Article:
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Old 08-09-2008   #1
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Lovecraft and Nicholas Roerich (1874-1947)

“Better than the surrealists . . . is good old Nick Roerich, whose joint at Riverside Drive and 103rd Street is one of my shrines in the pest zone. There is something in his handling of perspective and atmosphere which to me suggests other dimensions and alien orders of being—or at least, the gateways leading to such. Those fantastic carven stones in lonely upland deserts—those ominous, almost sentient, lines of jagged pinnacles—and above all, those curious cubical edifices clinging to precipitous slopes and edging upward to forbidden needle-like peaks!” (Letter from H. P. Lovecraft to James F. Morton, March 1937)




“The last lap of the voyage was vivid and fancy-stirring. Great barren peaks of mystery looming up constantly against the west as the low northern sun of noon or the still lower horizon-grazing southern sun of midnight poured its hazy reddish rays over the white snow, bluish ice and water lanes, and black bits of exposed granite slope. Through the desolate summits swept raging intermittent gusts of the terrible antarctic wind; whose cadences sometimes held vague suggestions of a wild and half-sentient musical piping, with notes extending over a wide range, and which for some subconscious mnemonic reason seemed to me disquieting and even dimly terrible. Something about the scene reminded me of the strange and disturbing Asian paintings of Nicholas Roerich, and of the still stranger and more disturbing descriptions of the evilly fabled plateau of Leng which occur in the dreaded Necronomicon of the mad Arab Abdul Alhazred. I was rather sorry, later on, that I had ever looked into that monstrous book at the college library.” (From chapter I of At the Mountains of Madness [1931])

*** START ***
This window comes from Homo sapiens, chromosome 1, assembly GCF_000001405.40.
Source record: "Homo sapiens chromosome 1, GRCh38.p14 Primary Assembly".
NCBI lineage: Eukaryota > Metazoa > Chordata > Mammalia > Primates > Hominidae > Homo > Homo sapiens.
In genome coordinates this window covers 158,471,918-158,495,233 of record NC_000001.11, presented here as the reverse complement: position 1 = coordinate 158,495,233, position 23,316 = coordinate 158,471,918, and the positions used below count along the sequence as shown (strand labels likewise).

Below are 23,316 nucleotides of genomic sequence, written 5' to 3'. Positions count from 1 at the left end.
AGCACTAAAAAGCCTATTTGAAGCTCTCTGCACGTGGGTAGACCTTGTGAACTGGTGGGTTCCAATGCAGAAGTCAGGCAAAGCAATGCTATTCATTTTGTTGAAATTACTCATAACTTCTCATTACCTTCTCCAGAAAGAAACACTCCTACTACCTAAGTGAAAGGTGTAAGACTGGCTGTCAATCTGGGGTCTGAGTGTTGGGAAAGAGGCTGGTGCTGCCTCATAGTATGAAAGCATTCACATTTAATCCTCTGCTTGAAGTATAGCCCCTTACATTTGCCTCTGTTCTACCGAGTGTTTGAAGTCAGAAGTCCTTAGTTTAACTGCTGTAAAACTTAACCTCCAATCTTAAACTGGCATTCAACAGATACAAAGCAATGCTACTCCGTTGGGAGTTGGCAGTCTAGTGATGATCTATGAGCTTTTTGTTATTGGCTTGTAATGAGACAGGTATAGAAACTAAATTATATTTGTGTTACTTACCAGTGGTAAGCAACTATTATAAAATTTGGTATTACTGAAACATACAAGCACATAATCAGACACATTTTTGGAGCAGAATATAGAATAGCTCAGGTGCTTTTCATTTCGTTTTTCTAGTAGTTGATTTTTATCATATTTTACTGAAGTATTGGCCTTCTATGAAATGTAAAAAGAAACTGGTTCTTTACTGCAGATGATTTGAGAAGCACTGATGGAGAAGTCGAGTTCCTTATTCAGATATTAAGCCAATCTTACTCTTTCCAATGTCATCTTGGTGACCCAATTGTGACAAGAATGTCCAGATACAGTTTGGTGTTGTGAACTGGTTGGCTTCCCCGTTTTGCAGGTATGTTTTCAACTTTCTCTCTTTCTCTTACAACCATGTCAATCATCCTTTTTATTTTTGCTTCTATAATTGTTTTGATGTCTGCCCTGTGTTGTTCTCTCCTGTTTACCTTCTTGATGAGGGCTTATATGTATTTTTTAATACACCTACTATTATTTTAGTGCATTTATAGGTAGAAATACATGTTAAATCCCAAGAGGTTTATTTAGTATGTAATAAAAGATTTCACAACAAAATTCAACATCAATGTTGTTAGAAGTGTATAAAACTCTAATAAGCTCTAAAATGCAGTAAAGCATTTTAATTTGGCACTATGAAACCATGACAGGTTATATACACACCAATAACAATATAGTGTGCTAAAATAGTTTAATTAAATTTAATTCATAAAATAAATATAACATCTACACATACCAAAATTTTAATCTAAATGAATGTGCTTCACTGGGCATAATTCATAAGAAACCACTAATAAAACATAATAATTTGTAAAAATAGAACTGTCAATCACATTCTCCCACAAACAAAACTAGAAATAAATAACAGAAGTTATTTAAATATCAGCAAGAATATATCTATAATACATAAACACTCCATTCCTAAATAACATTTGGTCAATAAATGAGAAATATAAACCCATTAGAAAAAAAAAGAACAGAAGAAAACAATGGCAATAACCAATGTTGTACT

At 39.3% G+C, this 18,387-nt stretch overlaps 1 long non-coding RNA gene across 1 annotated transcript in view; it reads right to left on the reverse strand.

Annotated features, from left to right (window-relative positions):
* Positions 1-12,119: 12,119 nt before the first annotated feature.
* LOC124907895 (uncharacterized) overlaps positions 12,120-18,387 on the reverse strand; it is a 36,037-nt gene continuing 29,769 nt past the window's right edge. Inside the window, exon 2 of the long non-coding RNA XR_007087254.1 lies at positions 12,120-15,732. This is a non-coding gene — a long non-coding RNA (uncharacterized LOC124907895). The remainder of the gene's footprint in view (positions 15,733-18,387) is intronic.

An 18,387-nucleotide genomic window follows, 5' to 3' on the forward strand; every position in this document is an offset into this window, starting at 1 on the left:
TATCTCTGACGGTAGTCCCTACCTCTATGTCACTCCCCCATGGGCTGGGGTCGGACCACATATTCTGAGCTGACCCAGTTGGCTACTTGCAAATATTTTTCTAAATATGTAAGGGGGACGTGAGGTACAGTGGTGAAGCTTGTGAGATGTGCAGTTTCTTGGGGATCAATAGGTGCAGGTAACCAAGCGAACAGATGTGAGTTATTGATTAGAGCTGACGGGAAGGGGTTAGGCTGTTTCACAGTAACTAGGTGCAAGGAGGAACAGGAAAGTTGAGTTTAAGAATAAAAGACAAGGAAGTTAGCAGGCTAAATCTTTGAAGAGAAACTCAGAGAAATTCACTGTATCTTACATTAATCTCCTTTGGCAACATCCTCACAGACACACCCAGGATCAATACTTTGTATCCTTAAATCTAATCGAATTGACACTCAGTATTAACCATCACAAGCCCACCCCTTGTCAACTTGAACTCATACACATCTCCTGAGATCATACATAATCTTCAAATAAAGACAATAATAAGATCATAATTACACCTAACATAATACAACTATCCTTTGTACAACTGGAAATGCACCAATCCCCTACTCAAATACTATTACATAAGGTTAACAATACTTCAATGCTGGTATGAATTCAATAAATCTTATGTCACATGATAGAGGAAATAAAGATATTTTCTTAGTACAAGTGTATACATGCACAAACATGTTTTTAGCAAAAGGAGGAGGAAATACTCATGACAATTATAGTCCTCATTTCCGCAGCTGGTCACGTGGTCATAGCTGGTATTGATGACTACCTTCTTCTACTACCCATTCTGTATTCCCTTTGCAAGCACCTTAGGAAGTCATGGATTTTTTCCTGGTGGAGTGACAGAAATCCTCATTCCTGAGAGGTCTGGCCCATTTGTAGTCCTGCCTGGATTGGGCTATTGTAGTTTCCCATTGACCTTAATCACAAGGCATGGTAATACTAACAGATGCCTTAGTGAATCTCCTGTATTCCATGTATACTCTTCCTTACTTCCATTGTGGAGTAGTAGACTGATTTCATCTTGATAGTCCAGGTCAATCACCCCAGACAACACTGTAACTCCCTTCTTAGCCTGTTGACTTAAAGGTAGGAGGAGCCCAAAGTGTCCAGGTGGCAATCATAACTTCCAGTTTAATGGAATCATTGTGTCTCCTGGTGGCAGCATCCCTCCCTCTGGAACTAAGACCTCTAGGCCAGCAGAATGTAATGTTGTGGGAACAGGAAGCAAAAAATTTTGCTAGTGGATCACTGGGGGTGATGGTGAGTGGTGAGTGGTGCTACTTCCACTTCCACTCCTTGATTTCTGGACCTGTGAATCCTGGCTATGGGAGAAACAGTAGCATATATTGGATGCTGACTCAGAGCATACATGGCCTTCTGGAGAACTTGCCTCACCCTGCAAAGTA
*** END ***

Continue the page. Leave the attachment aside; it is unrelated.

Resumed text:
“The party reported that the titan barrier range extended endlessly to right and left alike, without any diminution in height or essential structure. On some of the peaks, though, the regular cube and rampart formations were bolder and plainer; having doubly fantastic similitudes to Roerich-painted Asian hill ruins. The distribution of cryptical cave-mouths on the black snow-denuded summits seemed roughly even as far as the range could be traced.” (From chapter IV of At the Mountains of Madness [1931])




For more on the life and work of Nicholas Roerich, see www.roerich.org.
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Old 08-10-2008   #2
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Re: Lovecraft and Nicholas Roerich (1874-1947)

Thank you! I don't think I'd previously seen any of his paintings reproduced.

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Old 08-12-2008   #3
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Re: Lovecraft and Nicholas Roerich (1874-1947)

Never heard of him before, thanks for the heads up.

Anyway, people die...
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Old 08-12-2008   #4
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Re: Lovecraft and Nicholas Roerich (1874-1947)

Roerich is really wonderful and haunting. I, like many others, found out about him because of Lovecraft's "At the Mountains of Madness." It's easy to see why his weird art appealed so much to the Old Gent.
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Old 01-06-2009   #5
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Re: Lovecraft and Nicholas Roerich (1874-1947)

Quote Originally Posted by Odalisque View Post
Thank you! I don't think I'd previously seen any of his paintings reproduced.
One of his paintings is reproduced as cover art on S. T. Joshi's The Annotated H. P. Lovecraft (Dell Trade Paperback, 1997), in which appear'd for ye first time Joshi's magnificent annotated text to "At the Mountains of Madness."

"We work in the dark -- we do what we can -- we give what we have. Our doubt is our passion and our passion is our task. The rest is the madness of art."
--Henry James (1843-1916)
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